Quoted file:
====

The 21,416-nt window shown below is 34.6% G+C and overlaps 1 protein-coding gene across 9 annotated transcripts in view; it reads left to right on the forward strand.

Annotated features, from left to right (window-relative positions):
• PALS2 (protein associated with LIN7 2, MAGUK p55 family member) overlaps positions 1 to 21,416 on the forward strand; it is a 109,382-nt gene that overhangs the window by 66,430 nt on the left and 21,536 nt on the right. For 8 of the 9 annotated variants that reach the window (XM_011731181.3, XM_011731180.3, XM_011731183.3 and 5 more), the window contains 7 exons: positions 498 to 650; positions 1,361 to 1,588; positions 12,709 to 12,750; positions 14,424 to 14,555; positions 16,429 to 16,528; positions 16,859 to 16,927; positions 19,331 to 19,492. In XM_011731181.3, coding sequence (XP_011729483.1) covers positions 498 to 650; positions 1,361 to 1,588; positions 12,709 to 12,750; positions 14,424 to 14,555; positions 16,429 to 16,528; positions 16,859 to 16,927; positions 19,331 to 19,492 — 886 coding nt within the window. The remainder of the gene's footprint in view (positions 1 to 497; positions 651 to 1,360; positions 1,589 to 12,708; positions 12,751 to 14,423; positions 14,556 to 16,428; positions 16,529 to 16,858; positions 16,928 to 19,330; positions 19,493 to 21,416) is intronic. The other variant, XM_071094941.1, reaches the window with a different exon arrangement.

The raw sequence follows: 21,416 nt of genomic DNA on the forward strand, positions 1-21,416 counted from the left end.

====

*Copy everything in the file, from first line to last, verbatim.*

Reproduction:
The 21,416-nt window shown below is 34.6% G+C and overlaps 1 protein-coding gene across 9 annotated transcripts in view; it reads left to right on the forward strand.

Annotated features, from left to right (window-relative positions):
• PALS2 (protein associated with LIN7 2, MAGUK p55 family member) overlaps positions 1 to 21,416 on the forward strand; it is a 109,382-nt gene that overhangs the window by 66,430 nt on the left and 21,536 nt on the right. For 8 of the 9 annotated variants that reach the window (XM_011731181.3, XM_011731180.3, XM_011731183.3 and 5 more), the window contains 7 exons: positions 498 to 650; positions 1,361 to 1,588; positions 12,709 to 12,750; positions 14,424 to 14,555; positions 16,429 to 16,528; positions 16,859 to 16,927; positions 19,331 to 19,492. In XM_011731181.3, coding sequence (XP_011729483.1) covers positions 498 to 650; positions 1,361 to 1,588; positions 12,709 to 12,750; positions 14,424 to 14,555; positions 16,429 to 16,528; positions 16,859 to 16,927; positions 19,331 to 19,492 — 886 coding nt within the window. The remainder of the gene's footprint in view (positions 1 to 497; positions 651 to 1,360; positions 1,589 to 12,708; positions 12,751 to 14,423; positions 14,556 to 16,428; positions 16,529 to 16,858; positions 16,928 to 19,330; positions 19,493 to 21,416) is intronic. The other variant, XM_071094941.1, reaches the window with a different exon arrangement.

The raw sequence follows: 21,416 nt of genomic DNA on the forward strand, positions 1-21,416 counted from the left end.